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Adekeye v. Davis

United States Court of Appeals, Fifth Circuit

September 13, 2019

ADEDJI O. ADEKEYE, Petitioner-Appellant,
v.
LORIE DAVIS, DIRECTOR, TEXAS DEPARTMENT OF CRIMINAL JUSTICE, CORRECTIONAL INSTITUTIONS DIVISION, Respondent-Appellee.

          Appeal from the United States District Court for the Southern District of Texas

          Before Clement, Haynes, and Willett, Circuit Judges.

          Don R. Willett, Circuit Judge:

         In this federal habeas action, Adedji Adekeye claims his Sixth Amendment right to effective assistance of counsel was violated because his trial attorney failed to conduct a sufficient pretrial investigation. But Adekeye fails to allege what a sufficient investigation would have uncovered or how it would have changed his trial outcome. As Adekeye cannot show prejudice, he cannot show that the state habeas court unreasonably applied Strickland v. Washington[1] or other clearly established federal law. The district court was correct to deny habeas relief, and we AFFIRM.

         I

         Police arrested Adekeye in 2012 in Houston. The complaining witness, Nora Mendez, had a hair salon storefront in a shopping center. One day Mendez saw a woman walk slowly by the salon wearing a wig. A few minutes later, Mendez saw the woman sitting inside a Ford Explorer parked in front of the salon. Two men were also inside. Through the salon and Explorer windows, Mendez saw one of the men put something on his head, put on gloves, and hold up a pistol. Mendez called 911 and locked the salon's door. While waiting for the police, Mendez saw the man with the gun open the car door and begin to get out. But he stayed in the Explorer, apparently because another person was passing by. The man repeated this a second time but never fully exited the Explorer.

         The Explorer drove away. Responding to the 911 call, the police intercepted the Explorer, turned on their lights, and ordered the driver to pull over. The driver sped away. At one point the Explorer slowed down, and two men jumped out and ran away. The police chased them on foot. Along the way, the police found a discarded mask, two pairs of gloves, and a gun. Bystanders directed the police to two parked dump trucks. Inside one of the dump trucks the police found Adekeye.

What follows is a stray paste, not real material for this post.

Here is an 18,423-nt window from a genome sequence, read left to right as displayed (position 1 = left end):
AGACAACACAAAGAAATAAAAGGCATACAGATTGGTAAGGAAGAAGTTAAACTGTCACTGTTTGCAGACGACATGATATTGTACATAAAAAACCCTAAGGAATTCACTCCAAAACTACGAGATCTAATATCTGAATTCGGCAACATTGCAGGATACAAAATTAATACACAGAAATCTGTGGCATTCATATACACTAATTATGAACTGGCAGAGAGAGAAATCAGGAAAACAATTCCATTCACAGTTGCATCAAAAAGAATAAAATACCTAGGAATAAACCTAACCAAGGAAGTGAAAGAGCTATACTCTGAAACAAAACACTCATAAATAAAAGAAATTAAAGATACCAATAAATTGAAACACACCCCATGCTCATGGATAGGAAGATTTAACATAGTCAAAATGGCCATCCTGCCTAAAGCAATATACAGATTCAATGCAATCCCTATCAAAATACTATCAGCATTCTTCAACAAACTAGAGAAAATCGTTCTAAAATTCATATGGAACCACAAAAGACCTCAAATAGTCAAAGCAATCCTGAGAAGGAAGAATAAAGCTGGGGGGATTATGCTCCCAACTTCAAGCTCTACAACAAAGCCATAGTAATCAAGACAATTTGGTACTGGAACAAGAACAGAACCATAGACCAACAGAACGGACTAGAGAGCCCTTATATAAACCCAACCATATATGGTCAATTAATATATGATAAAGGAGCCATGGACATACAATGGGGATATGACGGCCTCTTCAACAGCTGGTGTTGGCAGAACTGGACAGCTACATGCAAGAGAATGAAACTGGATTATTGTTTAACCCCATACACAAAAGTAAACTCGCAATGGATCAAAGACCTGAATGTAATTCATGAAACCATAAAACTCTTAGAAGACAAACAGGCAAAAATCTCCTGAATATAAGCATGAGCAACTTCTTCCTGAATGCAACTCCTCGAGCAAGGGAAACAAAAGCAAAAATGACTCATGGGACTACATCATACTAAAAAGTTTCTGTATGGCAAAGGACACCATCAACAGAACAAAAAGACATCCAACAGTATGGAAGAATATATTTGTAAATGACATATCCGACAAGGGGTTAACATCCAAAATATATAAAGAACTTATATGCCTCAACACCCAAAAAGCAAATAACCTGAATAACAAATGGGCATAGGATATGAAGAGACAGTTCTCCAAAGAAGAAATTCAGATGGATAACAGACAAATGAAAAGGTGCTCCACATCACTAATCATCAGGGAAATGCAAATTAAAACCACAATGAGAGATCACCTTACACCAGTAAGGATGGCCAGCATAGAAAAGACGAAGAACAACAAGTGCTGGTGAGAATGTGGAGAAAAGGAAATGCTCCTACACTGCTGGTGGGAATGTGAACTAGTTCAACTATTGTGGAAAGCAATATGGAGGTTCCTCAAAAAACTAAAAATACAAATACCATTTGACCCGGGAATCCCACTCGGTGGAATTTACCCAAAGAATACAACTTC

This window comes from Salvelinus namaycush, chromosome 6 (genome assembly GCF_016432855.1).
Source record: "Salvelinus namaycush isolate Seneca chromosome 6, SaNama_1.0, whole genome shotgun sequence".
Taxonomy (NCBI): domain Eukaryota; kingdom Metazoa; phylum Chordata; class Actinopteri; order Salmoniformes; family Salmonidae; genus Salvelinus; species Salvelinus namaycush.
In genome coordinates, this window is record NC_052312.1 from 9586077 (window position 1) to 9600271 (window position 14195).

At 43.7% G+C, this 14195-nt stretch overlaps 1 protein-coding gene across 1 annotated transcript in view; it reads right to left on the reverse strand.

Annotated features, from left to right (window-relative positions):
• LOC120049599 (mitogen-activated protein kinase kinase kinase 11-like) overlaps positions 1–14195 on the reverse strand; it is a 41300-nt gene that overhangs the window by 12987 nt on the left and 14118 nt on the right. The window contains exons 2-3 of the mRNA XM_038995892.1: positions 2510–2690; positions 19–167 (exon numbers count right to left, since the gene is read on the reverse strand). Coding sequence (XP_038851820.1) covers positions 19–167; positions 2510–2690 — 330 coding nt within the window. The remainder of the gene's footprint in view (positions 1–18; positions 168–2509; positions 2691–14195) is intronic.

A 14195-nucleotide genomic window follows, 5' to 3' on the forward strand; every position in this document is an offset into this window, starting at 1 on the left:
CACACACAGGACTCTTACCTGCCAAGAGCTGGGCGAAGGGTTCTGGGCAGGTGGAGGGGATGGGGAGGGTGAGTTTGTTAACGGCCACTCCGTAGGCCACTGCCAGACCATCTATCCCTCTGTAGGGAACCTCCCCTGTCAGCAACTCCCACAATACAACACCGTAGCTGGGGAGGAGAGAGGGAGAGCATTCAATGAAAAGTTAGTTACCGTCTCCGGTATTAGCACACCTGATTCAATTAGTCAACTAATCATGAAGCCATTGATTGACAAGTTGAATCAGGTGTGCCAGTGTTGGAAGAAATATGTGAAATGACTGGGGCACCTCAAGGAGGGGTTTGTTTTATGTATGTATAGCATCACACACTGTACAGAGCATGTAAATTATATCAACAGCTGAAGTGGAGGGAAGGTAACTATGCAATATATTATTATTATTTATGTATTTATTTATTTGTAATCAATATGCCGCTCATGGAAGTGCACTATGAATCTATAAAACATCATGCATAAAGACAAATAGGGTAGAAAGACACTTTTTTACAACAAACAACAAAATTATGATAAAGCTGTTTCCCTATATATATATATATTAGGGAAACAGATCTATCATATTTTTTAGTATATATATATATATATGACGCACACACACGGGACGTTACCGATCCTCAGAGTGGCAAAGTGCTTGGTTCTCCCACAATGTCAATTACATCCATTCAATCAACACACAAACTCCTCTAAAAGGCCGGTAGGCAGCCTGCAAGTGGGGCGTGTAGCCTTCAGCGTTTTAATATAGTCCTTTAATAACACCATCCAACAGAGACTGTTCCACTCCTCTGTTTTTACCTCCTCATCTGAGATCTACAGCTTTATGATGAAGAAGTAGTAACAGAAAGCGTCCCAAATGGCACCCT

Meanwhile, the police also caught the Explorer. Mendez identified its driver as the woman she saw walking by her salon. And she identified Adekeye as the passenger who held the gun and tried to exit the Explorer. The police never caught the third passenger.

         The state charged Adekeye with two offenses in separate indictments. In Cause No. 1349025, the state charged him with attempted aggravated robbery and applied a sentencing enhancement for a prior felony conviction. In Cause No. 1349026, the state charged him with being a felon in possession of a firearm. These charges went forward in a single case.

         Before trial, Adekeye had to obtain counsel and enter his plea. The court initially appointed counsel for Adekeye. But about a month later Adekeye moved to substitute his appointed counsel with retained counsel, Omotayo Lawal. In plea negotiations, the state offered Adekeye a ten-year sentence in exchange for a guilty plea. Lawal advised Adekeye that the state did not have a strong case. And, according to Adekeye, Lawal incorrectly said ten years was the maximum sentence for this offense. Adekeye rejected the plea deal.

         In preparation for trial, Lawal reviewed the prosecution's case file, made notes, and filed a discovery motion. He also hired a private investigator to help prepare the case. But the investigator never produced a report because Adekeye's family did not pay him. Lawal omitted several other means of pretrial investigation: He did not follow up his discovery motion by seeking a ruling on the record. He did not visit or photograph Mendez's salon. He did not inspect any physical evidence. He did not view Adekeye's or the Explorer driver's videotaped statements to the police. And he either interviewed none of the eyewitnesses, or interviewed only Mendez.